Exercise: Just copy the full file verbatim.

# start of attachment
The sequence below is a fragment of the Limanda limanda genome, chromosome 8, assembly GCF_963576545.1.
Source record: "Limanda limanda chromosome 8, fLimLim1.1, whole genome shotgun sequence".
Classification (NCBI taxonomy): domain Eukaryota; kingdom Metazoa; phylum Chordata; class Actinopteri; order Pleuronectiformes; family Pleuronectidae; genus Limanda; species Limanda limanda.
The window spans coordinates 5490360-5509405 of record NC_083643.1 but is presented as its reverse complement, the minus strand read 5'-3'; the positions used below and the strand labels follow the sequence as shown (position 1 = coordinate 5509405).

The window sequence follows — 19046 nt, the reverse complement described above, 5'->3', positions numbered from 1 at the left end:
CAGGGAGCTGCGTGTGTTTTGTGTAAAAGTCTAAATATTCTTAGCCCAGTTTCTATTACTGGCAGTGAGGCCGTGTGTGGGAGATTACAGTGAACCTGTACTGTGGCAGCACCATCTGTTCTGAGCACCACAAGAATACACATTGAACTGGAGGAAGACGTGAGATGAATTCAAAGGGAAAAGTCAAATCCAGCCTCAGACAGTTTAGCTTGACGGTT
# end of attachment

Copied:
The sequence below is a fragment of the Limanda limanda genome, chromosome 8, assembly GCF_963576545.1.
Source record: "Limanda limanda chromosome 8, fLimLim1.1, whole genome shotgun sequence".
Classification (NCBI taxonomy): domain Eukaryota; kingdom Metazoa; phylum Chordata; class Actinopteri; order Pleuronectiformes; family Pleuronectidae; genus Limanda; species Limanda limanda.
The window spans coordinates 5490360-5509405 of record NC_083643.1 but is presented as its reverse complement, the minus strand read 5'-3'; the positions used below and the strand labels follow the sequence as shown (position 1 = coordinate 5509405).

The window sequence follows — 19046 nt, the reverse complement described above, 5'->3', positions numbered from 1 at the left end:
CAGGGAGCTGCGTGTGTTTTGTGTAAAAGTCTAAATATTCTTAGCCCAGTTTCTATTACTGGCAGTGAGGCCGTGTGTGGGAGATTACAGTGAACCTGTACTGTGGCAGCACCATCTGTTCTGAGCACCACAAGAATACACATTGAACTGGAGGAAGACGTGAGATGAATTCAAAGGGAAAAGTCAAATCCAGCCTCAGACAGTTTAGCTTGACGGTT